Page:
Instead of writing my own introduction to this review, I'll just provide a link to Varat's review of this tea, as he did a better job of introducing this tea than I could.
The dry leaves are black with a long, wiry shape. A piece of bamboo from the basket that the tea was aged in was included with my sample, as Liu'an is often brewed with a piece of bamboo in the teapot for added flavor and/or medicinal qualities. The dry leaves have a faint aroma of sweet licorice. After a quick rinse the aroma is much more intense, an unmistakable scent of a well-aged tea arises, along with a woodsy accent from the bamboo.
As expected for a high quality tea of this age, it's very, VERY good. The liquor is remarkably thick, almost syrupy in consistency. While not complex and strong like an old pu'erh, there's a more comforting mellow and sweet flavor, with hints of chinese herbs and bamboo. The cha qi is definitely worth mentioning as well, after a few cups of this tea my mind was completely empty and I felt completely calm.
As the number of steeps increase this tea shows no signs of dying out, in fact it actually gets better and better until about the 15th steep. I eventually called it quits around steep 30, as the leaves were giving me nothing but sweet water at this point, even with extended steeps. Teas like this must be enjoyed with care, as 60 years of environmental and socioeconomic changes in China made it much harder for top-quality teas such as this one to be produced, so an opportunity to taste something like this should be treated like a rare gift. However, there has recently been a huge increase in the production of teas made with high-quality base material, so it is entirely possible for some of these newer teas to age into something great such as this. Or perhaps they'll age into something better, or maybe into something much, much worse. There's no telling at this point.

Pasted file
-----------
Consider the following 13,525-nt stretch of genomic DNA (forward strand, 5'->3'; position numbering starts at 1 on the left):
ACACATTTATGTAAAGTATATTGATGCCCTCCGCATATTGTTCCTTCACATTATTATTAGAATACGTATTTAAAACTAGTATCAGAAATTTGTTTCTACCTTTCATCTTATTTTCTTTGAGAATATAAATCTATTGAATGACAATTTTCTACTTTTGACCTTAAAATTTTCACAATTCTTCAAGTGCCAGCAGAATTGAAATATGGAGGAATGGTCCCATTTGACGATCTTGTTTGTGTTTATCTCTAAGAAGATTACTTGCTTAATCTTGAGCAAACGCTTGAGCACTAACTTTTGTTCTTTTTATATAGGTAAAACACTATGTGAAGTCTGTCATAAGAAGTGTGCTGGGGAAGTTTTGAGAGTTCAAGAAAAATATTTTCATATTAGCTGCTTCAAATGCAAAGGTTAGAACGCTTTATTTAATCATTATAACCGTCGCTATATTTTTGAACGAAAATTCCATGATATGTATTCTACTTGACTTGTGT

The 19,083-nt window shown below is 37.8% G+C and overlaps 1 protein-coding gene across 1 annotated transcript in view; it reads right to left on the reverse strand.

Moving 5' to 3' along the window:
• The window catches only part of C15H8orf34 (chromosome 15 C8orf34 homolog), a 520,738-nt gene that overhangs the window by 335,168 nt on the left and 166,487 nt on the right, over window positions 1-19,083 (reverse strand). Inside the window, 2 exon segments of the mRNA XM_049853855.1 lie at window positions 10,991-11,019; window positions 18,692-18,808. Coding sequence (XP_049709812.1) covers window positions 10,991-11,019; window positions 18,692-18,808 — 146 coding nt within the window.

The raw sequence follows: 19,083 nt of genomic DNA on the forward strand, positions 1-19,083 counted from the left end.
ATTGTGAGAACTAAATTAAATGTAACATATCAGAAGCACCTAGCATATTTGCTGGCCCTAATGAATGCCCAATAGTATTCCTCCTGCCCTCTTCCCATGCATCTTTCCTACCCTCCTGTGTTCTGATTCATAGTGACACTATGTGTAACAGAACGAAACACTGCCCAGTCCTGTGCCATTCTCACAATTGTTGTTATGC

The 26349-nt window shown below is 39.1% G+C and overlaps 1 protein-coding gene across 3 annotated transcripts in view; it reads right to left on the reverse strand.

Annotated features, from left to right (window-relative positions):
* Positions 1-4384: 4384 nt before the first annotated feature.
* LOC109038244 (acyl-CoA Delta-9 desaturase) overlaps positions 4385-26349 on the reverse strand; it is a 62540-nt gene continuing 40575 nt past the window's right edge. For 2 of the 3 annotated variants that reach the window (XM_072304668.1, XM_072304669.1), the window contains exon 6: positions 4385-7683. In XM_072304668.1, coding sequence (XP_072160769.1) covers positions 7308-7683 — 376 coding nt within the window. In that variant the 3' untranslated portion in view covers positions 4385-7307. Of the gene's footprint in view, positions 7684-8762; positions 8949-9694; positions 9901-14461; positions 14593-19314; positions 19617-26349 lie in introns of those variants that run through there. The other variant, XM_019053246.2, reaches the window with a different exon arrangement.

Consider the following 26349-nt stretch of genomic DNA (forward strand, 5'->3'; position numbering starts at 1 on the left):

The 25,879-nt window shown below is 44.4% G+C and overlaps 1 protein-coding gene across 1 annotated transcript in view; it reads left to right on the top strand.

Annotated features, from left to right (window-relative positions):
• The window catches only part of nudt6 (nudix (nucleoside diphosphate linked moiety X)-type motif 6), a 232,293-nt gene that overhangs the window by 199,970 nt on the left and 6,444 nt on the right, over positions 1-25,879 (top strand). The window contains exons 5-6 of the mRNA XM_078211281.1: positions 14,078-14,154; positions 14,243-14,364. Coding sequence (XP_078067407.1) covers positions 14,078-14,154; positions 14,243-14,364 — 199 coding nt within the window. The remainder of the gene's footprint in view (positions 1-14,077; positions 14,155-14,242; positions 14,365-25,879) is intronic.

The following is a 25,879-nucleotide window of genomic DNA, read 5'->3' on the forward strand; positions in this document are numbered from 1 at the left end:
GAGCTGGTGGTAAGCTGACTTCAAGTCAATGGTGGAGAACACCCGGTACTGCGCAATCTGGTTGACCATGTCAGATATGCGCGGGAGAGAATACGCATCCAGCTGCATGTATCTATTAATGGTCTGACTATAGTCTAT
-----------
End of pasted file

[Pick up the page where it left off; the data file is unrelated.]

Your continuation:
|not sure why this picture is upside down, one of the later steeps|